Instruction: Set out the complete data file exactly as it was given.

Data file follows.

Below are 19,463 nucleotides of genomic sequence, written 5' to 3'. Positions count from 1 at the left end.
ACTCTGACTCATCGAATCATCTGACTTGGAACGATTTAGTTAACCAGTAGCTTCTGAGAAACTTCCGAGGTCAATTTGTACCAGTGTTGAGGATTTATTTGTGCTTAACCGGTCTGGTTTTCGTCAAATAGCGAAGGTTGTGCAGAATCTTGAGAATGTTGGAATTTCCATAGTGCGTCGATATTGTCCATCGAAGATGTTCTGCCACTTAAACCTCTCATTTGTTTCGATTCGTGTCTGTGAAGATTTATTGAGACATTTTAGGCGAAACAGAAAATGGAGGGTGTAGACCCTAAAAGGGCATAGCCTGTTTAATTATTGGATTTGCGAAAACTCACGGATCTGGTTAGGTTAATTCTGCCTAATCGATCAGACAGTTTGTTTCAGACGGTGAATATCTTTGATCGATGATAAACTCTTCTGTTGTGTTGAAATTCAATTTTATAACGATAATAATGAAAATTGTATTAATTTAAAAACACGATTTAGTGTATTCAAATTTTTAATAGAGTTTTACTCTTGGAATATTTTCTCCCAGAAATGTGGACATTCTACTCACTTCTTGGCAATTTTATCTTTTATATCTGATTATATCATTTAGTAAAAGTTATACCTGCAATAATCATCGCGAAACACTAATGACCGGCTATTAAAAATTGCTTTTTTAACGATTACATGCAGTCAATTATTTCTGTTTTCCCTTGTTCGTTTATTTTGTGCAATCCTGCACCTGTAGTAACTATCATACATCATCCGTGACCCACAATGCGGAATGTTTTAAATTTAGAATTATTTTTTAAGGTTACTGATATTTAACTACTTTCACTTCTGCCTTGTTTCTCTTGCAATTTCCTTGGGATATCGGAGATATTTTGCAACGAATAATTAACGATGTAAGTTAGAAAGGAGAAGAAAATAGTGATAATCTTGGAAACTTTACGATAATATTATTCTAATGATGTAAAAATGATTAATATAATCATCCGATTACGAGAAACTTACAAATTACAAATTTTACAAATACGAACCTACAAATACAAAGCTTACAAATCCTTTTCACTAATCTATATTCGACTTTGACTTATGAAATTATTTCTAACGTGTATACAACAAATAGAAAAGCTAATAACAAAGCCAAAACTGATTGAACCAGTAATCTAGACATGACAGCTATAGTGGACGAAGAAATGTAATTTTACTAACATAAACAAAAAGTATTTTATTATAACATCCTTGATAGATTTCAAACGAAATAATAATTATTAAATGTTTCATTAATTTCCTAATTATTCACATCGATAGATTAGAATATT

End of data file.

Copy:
Below are 19,463 nucleotides of genomic sequence, written 5' to 3'. Positions count from 1 at the left end.
ACTCTGACTCATCGAATCATCTGACTTGGAACGATTTAGTTAACCAGTAGCTTCTGAGAAACTTCCGAGGTCAATTTGTACCAGTGTTGAGGATTTATTTGTGCTTAACCGGTCTGGTTTTCGTCAAATAGCGAAGGTTGTGCAGAATCTTGAGAATGTTGGAATTTCCATAGTGCGTCGATATTGTCCATCGAAGATGTTCTGCCACTTAAACCTCTCATTTGTTTCGATTCGTGTCTGTGAAGATTTATTGAGACATTTTAGGCGAAACAGAAAATGGAGGGTGTAGACCCTAAAAGGGCATAGCCTGTTTAATTATTGGATTTGCGAAAACTCACGGATCTGGTTAGGTTAATTCTGCCTAATCGATCAGACAGTTTGTTTCAGACGGTGAATATCTTTGATCGATGATAAACTCTTCTGTTGTGTTGAAATTCAATTTTATAACGATAATAATGAAAATTGTATTAATTTAAAAACACGATTTAGTGTATTCAAATTTTTAATAGAGTTTTACTCTTGGAATATTTTCTCCCAGAAATGTGGACATTCTACTCACTTCTTGGCAATTTTATCTTTTATATCTGATTATATCATTTAGTAAAAGTTATACCTGCAATAATCATCGCGAAACACTAATGACCGGCTATTAAAAATTGCTTTTTTAACGATTACATGCAGTCAATTATTTCTGTTTTCCCTTGTTCGTTTATTTTGTGCAATCCTGCACCTGTAGTAACTATCATACATCATCCGTGACCCACAATGCGGAATGTTTTAAATTTAGAATTATTTTTTAAGGTTACTGATATTTAACTACTTTCACTTCTGCCTTGTTTCTCTTGCAATTTCCTTGGGATATCGGAGATATTTTGCAACGAATAATTAACGATGTAAGTTAGAAAGGAGAAGAAAATAGTGATAATCTTGGAAACTTTACGATAATATTATTCTAATGATGTAAAAATGATTAATATAATCATCCGATTACGAGAAACTTACAAATTACAAATTTTACAAATACGAACCTACAAATACAAAGCTTACAAATCCTTTTCACTAATCTATATTCGACTTTGACTTATGAAATTATTTCTAACGTGTATACAACAAATAGAAAAGCTAATAACAAAGCCAAAACTGATTGAACCAGTAATCTAGACATGACAGCTATAGTGGACGAAGAAATGTAATTTTACTAACATAAACAAAAAGTATTTTATTATAACATCCTTGATAGATTTCAAACGAAATAATAATTATTAAATGTTTCATTAATTTCCTAATTATTCACATCGATAGATTAGAATATT